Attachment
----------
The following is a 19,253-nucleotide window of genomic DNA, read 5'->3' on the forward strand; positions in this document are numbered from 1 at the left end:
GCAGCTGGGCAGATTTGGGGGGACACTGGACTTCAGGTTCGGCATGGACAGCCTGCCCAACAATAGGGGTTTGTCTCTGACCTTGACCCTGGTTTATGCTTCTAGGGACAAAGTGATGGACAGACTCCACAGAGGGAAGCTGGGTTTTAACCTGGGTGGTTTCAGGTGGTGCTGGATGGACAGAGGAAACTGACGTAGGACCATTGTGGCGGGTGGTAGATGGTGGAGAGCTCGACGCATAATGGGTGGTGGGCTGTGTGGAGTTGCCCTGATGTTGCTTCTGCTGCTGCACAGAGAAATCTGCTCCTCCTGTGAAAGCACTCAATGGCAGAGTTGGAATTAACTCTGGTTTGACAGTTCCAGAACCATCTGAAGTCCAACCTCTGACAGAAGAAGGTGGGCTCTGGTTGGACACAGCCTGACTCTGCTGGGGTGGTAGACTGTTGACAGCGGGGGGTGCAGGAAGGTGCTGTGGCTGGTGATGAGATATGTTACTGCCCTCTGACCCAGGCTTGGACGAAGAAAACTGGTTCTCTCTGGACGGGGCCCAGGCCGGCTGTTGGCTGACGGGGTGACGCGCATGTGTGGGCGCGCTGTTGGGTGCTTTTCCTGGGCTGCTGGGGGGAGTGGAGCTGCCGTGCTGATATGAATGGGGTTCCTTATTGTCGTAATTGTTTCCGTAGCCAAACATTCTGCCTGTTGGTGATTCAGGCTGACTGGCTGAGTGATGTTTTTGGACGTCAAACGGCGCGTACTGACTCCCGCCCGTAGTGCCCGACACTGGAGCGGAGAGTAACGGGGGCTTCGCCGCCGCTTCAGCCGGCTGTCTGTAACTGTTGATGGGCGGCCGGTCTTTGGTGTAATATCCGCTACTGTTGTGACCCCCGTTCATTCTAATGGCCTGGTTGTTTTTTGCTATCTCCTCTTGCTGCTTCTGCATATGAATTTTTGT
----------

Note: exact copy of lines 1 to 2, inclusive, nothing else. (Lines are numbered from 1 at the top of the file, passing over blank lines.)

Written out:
The following is a 19,253-nucleotide window of genomic DNA, read 5'->3' on the forward strand; positions in this document are numbered from 1 at the left end:
GCAGCTGGGCAGATTTGGGGGGACACTGGACTTCAGGTTCGGCATGGACAGCCTGCCCAACAATAGGGGTTTGTCTCTGACCTTGACCCTGGTTTATGCTTCTAGGGACAAAGTGATGGACAGACTCCACAGAGGGAAGCTGGGTTTTAACCTGGGTGGTTTCAGGTGGTGCTGGATGGACAGAGGAAACTGACGTAGGACCATTGTGGCGGGTGGTAGATGGTGGAGAGCTCGACGCATAATGGGTGGTGGGCTGTGTGGAGTTGCCCTGATGTTGCTTCTGCTGCTGCACAGAGAAATCTGCTCCTCCTGTGAAAGCACTCAATGGCAGAGTTGGAATTAACTCTGGTTTGACAGTTCCAGAACCATCTGAAGTCCAACCTCTGACAGAAGAAGGTGGGCTCTGGTTGGACACAGCCTGACTCTGCTGGGGTGGTAGACTGTTGACAGCGGGGGGTGCAGGAAGGTGCTGTGGCTGGTGATGAGATATGTTACTGCCCTCTGACCCAGGCTTGGACGAAGAAAACTGGTTCTCTCTGGACGGGGCCCAGGCCGGCTGTTGGCTGACGGGGTGACGCGCATGTGTGGGCGCGCTGTTGGGTGCTTTTCCTGGGCTGCTGGGGGGAGTGGAGCTGCCGTGCTGATATGAATGGGGTTCCTTATTGTCGTAATTGTTTCCGTAGCCAAACATTCTGCCTGTTGGTGATTCAGGCTGACTGGCTGAGTGATGTTTTTGGACGTCAAACGGCGCGTACTGACTCCCGCCCGTAGTGCCCGACACTGGAGCGGAGAGTAACGGGGGCTTCGCCGCCGCTTCAGCCGGCTGTCTGTAACTGTTGATGGGCGGCCGGTCTTTGGTGTAATATCCGCTACTGTTGTGACCCCCGTTCATTCTAATGGCCTGGTTGTTTTTTGCTATCTCCTCTTGCTGCTTCTGCATATGAATTTTTGT